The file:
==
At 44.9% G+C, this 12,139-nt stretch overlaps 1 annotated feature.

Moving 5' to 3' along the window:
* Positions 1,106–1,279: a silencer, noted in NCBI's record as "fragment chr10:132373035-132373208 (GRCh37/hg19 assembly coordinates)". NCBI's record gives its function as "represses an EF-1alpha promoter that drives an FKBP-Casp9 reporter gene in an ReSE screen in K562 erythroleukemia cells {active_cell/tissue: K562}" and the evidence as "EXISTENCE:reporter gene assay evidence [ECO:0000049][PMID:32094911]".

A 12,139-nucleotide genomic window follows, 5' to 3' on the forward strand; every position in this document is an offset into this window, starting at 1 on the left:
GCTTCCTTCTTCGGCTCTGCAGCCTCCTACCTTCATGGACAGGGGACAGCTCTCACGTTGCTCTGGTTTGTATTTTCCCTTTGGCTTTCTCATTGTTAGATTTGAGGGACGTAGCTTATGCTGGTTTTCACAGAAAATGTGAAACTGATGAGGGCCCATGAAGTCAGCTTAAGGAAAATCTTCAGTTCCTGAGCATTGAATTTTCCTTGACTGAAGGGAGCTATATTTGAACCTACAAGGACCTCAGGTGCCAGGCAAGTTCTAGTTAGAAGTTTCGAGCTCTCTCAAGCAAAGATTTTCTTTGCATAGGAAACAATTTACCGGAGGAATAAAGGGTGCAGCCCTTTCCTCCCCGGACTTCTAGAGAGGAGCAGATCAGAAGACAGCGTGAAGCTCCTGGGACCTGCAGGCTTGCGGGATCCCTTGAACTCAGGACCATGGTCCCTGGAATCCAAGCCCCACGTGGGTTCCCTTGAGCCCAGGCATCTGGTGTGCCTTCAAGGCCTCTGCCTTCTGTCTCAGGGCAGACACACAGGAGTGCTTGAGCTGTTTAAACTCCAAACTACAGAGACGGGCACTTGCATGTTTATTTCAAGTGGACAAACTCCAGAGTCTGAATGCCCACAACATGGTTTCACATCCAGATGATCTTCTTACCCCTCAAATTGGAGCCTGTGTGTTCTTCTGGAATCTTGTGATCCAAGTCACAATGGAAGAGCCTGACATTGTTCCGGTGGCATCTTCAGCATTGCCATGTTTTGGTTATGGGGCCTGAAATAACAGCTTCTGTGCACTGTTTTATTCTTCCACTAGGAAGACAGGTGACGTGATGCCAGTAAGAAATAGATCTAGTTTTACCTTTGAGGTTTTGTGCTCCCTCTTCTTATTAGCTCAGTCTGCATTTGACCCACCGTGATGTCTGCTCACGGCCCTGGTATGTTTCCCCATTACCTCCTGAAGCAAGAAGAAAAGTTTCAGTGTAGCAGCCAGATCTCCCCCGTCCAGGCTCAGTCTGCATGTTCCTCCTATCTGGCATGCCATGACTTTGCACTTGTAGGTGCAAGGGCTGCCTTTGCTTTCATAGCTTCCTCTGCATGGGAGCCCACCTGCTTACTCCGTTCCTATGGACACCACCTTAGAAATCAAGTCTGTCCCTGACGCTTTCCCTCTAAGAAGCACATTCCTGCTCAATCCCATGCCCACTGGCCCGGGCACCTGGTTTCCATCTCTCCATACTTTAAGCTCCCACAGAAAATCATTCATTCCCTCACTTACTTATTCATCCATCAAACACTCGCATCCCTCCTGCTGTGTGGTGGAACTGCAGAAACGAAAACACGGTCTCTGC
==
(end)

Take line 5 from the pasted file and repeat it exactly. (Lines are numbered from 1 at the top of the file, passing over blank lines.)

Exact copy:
GCTTCCTTCTTCGGCTCTGCAGCCTCCTACCTTCATGGACAGGGGACAGCTCTCACGTTGCTCTGGTTTGTATTTTCCCTTTGGCTTTCTCATTGTTAGATTTGAGGGACGTAGCTTATGCTGGTTTTCACAGAAAATGTGAAACTGATGAGGGCCCATGAAGTCAGCTTAAGGAAAATCTTCAGTTCCTGAGCATTGAATTTTCCTTGACTGAAGGGAGCTATATTTGAACCTACAAGGACCTCAGGTGCCAGGCAAGTTCTAGTTAGAAGTTTCGAGCTCTCTCAAGCAAAGATTTTCTTTGCATAGGAAACAATTTACCGGAGGAATAAAGGGTGCAGCCCTTTCCTCCCCGGACTTCTAGAGAGGAGCAGATCAGAAGACAGCGTGAAGCTCCTGGGACCTGCAGGCTTGCGGGATCCCTTGAACTCAGGACCATGGTCCCTGGAATCCAAGCCCCACGTGGGTTCCCTTGAGCCCAGGCATCTGGTGTGCCTTCAAGGCCTCTGCCTTCTGTCTCAGGGCAGACACACAGGAGTGCTTGAGCTGTTTAAACTCCAAACTACAGAGACGGGCACTTGCATGTTTATTTCAAGTGGACAAACTCCAGAGTCTGAATGCCCACAACATGGTTTCACATCCAGATGATCTTCTTACCCCTCAAATTGGAGCCTGTGTGTTCTTCTGGAATCTTGTGATCCAAGTCACAATGGAAGAGCCTGACATTGTTCCGGTGGCATCTTCAGCATTGCCATGTTTTGGTTATGGGGCCTGAAATAACAGCTTCTGTGCACTGTTTTATTCTTCCACTAGGAAGACAGGTGACGTGATGCCAGTAAGAAATAGATCTAGTTTTACCTTTGAGGTTTTGTGCTCCCTCTTCTTATTAGCTCAGTCTGCATTTGACCCACCGTGATGTCTGCTCACGGCCCTGGTATGTTTCCCCATTACCTCCTGAAGCAAGAAGAAAAGTTTCAGTGTAGCAGCCAGATCTCCCCCGTCCAGGCTCAGTCTGCATGTTCCTCCTATCTGGCATGCCATGACTTTGCACTTGTAGGTGCAAGGGCTGCCTTTGCTTTCATAGCTTCCTCTGCATGGGAGCCCACCTGCTTACTCCGTTCCTATGGACACCACCTTAGAAATCAAGTCTGTCCCTGACGCTTTCCCTCTAAGAAGCACATTCCTGCTCAATCCCATGCCCACTGGCCCGGGCACCTGGTTTCCATCTCTCCATACTTTAAGCTCCCACAGAAAATCATTCATTCCCTCACTTACTTATTCATCCATCAAACACTCGCATCCCTCCTGCTGTGTGGTGGAACTGCAGAAACGAAAACACGGTCTCTGC